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What Canberra needs are champions and cheerleaders (and can you stop that bashing, please?)


Stop this Canberra bashing, will you? It’s not merely the home of politics. And, you Canberrans, it’s time you began to take a little more pride in your identity!

That is some straight talk from Anna Pino, the newest, and probably the stoutest, evangelist for the national capital’s entrepreneurial culture.

“Canberra is not generally seen as the poster child for startup communities. However, under the cover of a public service town beats the heart of a buzzing, and rapidly growing entrepreneurial community that does things a bit differently,” she said.

Pino runs a business incubator called Lighthouse Business Innovation Centre Limited, which last year assisted more than 600 Canberra startups, early stage and high growth businesses.  But, she believes the entire city to be a larger, natural incubator. Such are its strengths and synergies with government, research and industry.

Pino cites the following examples:

  • Windlab, a spinout from CSIRO that develops atmospheric modelling and wind energy prospecting tools
  • Connecting Spaces, which was seed-funded by the Commonwealth’s Department of Innovation (DIISRTE) as part of the National Collaborative Research Infrastructure Strategy (NCRIS)
  • Locata, which has developed a new radio-location technology that gives precise positioning in many environments where GPS is either marginal or unavailable for modern applications.
  • Aspen Medical, which was spun out from defence and provides immediate healthcare services to remote areas or regions of high demand throughout the Pacific region, South East Asia, America, the Middle East, and the United Kingdom.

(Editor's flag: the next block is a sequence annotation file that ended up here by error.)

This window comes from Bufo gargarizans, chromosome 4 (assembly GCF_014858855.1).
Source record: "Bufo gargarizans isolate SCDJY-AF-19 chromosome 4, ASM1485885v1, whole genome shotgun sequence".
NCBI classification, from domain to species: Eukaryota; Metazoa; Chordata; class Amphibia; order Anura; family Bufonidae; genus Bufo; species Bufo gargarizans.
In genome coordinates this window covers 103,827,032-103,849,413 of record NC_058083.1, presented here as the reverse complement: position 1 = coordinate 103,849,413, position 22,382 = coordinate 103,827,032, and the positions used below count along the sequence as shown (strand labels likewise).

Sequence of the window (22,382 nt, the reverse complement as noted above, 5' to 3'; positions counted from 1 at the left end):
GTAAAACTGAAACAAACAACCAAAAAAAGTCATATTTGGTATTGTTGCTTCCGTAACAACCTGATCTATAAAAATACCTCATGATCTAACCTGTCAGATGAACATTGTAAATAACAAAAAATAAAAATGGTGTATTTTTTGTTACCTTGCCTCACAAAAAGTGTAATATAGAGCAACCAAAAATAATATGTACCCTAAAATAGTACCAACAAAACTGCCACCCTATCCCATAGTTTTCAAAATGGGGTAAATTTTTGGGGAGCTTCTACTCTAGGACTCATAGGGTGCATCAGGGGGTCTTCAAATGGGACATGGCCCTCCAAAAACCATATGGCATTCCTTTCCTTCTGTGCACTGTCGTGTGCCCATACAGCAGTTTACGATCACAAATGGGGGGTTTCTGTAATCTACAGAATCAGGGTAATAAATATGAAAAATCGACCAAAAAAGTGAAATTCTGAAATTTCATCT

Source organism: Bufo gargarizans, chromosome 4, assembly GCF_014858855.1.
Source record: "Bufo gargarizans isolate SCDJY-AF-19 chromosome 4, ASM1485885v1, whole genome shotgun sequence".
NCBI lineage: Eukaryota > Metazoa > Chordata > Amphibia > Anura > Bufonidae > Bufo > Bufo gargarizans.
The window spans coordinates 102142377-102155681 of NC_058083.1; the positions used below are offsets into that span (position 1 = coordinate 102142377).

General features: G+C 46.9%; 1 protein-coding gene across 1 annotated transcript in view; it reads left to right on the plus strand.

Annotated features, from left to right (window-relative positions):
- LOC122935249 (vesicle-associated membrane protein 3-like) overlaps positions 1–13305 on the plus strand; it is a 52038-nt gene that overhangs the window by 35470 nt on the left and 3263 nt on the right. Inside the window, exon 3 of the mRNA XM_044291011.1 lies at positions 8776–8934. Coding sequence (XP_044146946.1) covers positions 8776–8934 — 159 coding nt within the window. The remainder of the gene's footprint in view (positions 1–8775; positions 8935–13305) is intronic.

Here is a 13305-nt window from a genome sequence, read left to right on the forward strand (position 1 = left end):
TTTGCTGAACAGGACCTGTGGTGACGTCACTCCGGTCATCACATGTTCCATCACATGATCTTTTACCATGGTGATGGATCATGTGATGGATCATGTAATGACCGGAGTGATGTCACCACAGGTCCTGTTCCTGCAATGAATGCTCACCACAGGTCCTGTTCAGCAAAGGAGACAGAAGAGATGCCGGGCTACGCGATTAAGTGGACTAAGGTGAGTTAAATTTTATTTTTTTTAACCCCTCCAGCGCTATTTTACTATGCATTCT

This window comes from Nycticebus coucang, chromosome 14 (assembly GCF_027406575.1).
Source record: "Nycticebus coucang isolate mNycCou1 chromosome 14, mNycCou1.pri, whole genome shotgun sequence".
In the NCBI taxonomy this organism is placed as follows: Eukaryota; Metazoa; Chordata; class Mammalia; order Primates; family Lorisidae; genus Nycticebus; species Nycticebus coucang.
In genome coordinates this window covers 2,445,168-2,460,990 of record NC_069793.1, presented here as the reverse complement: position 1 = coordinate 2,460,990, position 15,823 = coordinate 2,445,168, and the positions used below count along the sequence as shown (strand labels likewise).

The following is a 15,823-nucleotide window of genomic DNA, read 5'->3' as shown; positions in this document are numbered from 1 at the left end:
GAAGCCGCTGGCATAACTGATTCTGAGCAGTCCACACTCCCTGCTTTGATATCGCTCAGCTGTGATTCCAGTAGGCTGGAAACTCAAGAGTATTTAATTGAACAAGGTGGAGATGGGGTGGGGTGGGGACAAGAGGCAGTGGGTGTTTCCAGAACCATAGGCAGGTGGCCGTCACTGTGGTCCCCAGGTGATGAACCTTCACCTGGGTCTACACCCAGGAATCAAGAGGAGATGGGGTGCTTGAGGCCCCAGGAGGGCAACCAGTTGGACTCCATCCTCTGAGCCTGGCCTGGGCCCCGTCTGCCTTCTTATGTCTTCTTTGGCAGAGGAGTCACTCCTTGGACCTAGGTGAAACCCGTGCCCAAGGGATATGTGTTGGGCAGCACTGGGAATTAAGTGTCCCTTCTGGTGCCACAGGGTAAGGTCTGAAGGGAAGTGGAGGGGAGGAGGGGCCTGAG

Having said that, Pino admitted Canberra is different from Sydney or Melbourne. And, yes, it lacks a large investor community.

“Anyone who has done business in Canberra or has had a branch office located here will attest to the fact that Canberra is a different place to do business,” she said. “The startup community here also operates quite differently and the businesses that support entrepreneurs are themselves having to innovate in order to meet the market need.”

That is why, Pino says, the traditional accelerator and incubator won’t work in today’s Canberra.

“…the incubator needs to be flexible enough to fulfil the role of investor, mentor, social connector and broker of relationships,” she says. It also needs collaborate within the local community and across borders, she added.

“Canberra is a highly entrepreneurial and creative community but this tends to be a little underground. The incubator will aim to change this by involving the broader community in the development of local enterprises,” Pino says about the role Lighthouse is assuming.

“But we have a long way to go to change the culture of a town that doesn’t really talk about itself…What we don’t have are the champions and the cheerleaders. Canberrans are not good at making a noise about what they do,” she told Anthill.

Talk up your town, Canberra. That might be the only way to go!

(Image from the Virtual Reading Room at the National Archives.)